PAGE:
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Whole-house fans draw in cool night air and expel hot air via louvered vents in the attic. Source: U.S. Department of Energy

Whole-house fans draw in cool night air and expel hot air via louvered vents in the attic. Source: U.S. Department of Energy

Snapshot

A whole-house fan can be a comfortable and money-saving alternative to air conditioning. It can even eliminate your need for air conditioning altogether!

Whole-house fans cool your home by pulling in cool air from open windows and exhausting hot air through the attic. They work best in climates with low humidity, and hot days and cool nights.

The illustration below shows how a whole-house fan works. Open all the windows. Turn the fan on. The cool night air is drawn in as the hot air is drawn up into the attic and pushed outside. The fan typically runs for only 20 to 30 minutes at a time. It is sized to cool down your house that fast.

Because a whole-house fan operates by pulling in air from outside, it's not a a good option if you suffer from allergies, are sensitive to pollen, or if you live in an area with significant air pollution.

Installation of a whole-house fan is a job for a professional. A poorly installed whole house fan can be very noisy and will leak winter heat, raising your heating bill.

Savings

The savings from a whole-house fan can be enormous. In the Bay Area, running your air conditioning 6 hours per day costs $150 a month or more. Running a whole-house fan for 1 hour a day-30 minutes in the evening, 30 minutes in the early morning-costs about $3 per month. As much as 95% savings on an air-conditioning bill are typical for a whole-house fan!

Whole-house fans run for just a short period, rapidly sucking up the hot air from the living space on up into the attic, while simultaneously pulling in cool night air into the house from open windows. Every minute a whole-house fan is on, it uses less than 1/10th the energy of a central air conditioner. And, a whole-house fan runs for only a fraction of the time an air conditioner does. The two savings-less energy when used, less time on-really add up.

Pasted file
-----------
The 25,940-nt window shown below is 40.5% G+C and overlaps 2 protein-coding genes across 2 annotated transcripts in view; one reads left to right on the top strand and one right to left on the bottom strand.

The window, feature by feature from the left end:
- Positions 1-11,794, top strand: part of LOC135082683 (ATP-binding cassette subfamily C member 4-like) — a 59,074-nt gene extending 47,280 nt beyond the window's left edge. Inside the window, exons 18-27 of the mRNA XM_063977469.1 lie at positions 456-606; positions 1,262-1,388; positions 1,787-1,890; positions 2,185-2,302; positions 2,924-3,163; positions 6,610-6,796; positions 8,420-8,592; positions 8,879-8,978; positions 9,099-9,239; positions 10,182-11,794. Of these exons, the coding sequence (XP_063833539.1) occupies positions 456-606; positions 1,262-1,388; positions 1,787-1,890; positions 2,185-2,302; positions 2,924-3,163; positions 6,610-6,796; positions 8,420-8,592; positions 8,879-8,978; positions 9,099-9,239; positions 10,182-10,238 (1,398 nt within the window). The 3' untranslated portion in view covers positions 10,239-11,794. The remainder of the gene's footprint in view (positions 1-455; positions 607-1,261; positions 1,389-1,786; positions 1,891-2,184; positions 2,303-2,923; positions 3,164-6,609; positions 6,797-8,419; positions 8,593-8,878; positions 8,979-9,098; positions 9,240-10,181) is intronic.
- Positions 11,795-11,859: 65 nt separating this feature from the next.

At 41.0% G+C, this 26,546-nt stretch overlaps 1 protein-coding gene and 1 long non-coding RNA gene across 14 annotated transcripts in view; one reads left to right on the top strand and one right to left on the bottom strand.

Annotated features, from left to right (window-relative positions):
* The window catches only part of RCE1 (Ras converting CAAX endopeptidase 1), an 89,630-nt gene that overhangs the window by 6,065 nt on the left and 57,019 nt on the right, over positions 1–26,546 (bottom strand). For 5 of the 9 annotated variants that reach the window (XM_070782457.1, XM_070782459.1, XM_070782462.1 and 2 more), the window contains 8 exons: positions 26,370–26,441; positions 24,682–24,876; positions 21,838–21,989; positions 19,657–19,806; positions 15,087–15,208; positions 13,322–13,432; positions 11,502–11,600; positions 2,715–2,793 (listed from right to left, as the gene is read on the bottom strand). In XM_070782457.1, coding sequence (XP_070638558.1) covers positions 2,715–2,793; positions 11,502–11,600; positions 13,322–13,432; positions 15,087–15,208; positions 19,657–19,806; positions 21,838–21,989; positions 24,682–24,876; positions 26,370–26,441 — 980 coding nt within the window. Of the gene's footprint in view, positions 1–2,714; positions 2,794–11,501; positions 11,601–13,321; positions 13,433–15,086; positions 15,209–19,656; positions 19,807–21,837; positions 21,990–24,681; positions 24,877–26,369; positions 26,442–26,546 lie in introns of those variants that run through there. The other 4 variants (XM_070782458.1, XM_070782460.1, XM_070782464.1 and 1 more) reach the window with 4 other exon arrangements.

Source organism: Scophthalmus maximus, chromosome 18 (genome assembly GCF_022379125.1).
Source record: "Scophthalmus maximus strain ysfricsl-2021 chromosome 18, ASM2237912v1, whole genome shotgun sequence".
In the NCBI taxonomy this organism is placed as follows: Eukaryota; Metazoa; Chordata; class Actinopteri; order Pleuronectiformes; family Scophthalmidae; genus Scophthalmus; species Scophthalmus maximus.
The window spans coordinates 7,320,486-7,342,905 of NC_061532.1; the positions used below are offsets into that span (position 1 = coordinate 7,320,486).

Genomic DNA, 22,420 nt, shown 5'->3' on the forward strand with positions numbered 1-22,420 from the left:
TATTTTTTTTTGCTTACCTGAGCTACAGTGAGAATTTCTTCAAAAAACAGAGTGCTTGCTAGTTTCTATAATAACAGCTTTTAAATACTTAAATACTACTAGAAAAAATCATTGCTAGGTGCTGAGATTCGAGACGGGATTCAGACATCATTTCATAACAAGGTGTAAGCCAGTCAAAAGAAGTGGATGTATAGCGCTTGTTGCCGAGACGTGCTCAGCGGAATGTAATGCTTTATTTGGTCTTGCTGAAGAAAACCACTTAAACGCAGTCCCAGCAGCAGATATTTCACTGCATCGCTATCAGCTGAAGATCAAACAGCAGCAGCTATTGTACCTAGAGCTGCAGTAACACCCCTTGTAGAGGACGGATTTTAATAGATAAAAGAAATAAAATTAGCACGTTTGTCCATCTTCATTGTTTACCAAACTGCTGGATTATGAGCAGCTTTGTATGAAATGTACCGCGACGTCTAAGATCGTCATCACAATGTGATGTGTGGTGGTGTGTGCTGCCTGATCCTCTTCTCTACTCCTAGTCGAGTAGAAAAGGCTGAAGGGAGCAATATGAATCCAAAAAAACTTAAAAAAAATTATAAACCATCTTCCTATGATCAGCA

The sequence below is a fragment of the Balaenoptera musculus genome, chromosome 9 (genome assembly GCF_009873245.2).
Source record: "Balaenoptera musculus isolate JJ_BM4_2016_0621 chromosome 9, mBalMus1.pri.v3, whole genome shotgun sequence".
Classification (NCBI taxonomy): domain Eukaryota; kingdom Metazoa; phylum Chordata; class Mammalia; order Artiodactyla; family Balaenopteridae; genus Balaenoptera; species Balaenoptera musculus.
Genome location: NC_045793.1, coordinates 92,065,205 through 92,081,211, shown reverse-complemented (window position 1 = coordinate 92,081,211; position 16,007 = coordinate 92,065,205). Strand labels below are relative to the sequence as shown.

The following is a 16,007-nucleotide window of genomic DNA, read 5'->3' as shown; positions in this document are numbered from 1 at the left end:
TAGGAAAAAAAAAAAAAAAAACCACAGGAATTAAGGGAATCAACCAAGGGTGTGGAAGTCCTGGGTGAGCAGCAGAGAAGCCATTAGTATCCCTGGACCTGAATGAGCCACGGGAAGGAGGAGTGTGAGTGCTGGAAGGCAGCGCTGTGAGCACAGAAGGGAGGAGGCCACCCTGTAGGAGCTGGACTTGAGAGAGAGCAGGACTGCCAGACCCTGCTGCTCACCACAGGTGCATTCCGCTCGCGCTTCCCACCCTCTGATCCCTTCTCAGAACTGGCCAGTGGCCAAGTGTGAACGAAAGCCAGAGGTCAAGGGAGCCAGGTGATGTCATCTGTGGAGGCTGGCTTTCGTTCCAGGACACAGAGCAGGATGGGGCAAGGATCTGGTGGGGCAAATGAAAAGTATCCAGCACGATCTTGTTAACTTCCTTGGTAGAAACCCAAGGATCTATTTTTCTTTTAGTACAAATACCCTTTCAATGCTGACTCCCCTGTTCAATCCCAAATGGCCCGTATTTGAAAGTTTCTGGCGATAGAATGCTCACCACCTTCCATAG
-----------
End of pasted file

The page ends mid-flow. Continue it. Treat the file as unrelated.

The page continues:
A whole-house fan requires a vent to the attic, which opens when the fan is on and closes when the fan is switches off. If poorly installed, a whole-house fan will not close properly, allowing leaking home heat in the winter. Ask your contractor about the gasket to prevent air leaks and make sure the fan opening is properly insulated. A good installation saves money in the summer and won't leak out heat in the winter.

How to choose

Tamarack, Airscape, and QuietCool are 3 top-rated brands for whole-house fans available nationwide. QuietCool also has models for flat roofs and for attics with poor access.

The most important choice you can make when planning to install a whole-house fan is getting professional installation. Poorly installed fans leak air in the winter and are noisy when in use.

Your contractor can help you size the fan and create adequate ventilation in the attic. The U.S. Department of Energy recommends 2 to 4 times more than usual attic ventilation when using a whole-house fan, so your contractor may need to expand the openings in your attic to the outside.

To reduce the noise of the fan, consider getting a large-capacity fan and run it at low speed. It will make less noise than a smaller fan running at high speed. And make sure to install a gasket around the edge of the fan where it meets the ceiling; this also will help to dampen the noise.

Finally, buy a fan that is well insulated and seals up tight for winter with an insulated cover for the fan. Otherwise your summer energy savings will be wasted when your winter heat escapes through your attic fan.

Environmental considerations

Whole-house fans are powerful, changing the entire volume of air in your home 30 to 60 times per hour. So if you have allergies or live in an area with poor air quality, think twice before installing one. You will be drawing in a lot of outside air. (Air conditioning with high-quality filters are a better choice when indoor air quality is a concern.)

Because they use just a fraction of the energy of air conditioning (often just 5%), whole-house fans are an environmentally friendly way to cool your house. There are very few home upgrades that have as high impact on your bills as a whole-house fan.


A whole-house fan with an insulated automatic door that opens on a timer.
Photo: Tamarack

File:Whole-house-fan.ogg

Whole-house fan. Photos: WattzOn

Rebates

Utility

Rebate Summary

Getting Started

Alameda Municipal Power

None

City of Palo Alto Utilities

None

Pacific Gas & Electric

$100 rebate

Get started here.

Silicon Valley Power

Up to $200

Get started here.


Take action!

Install a whole-house fan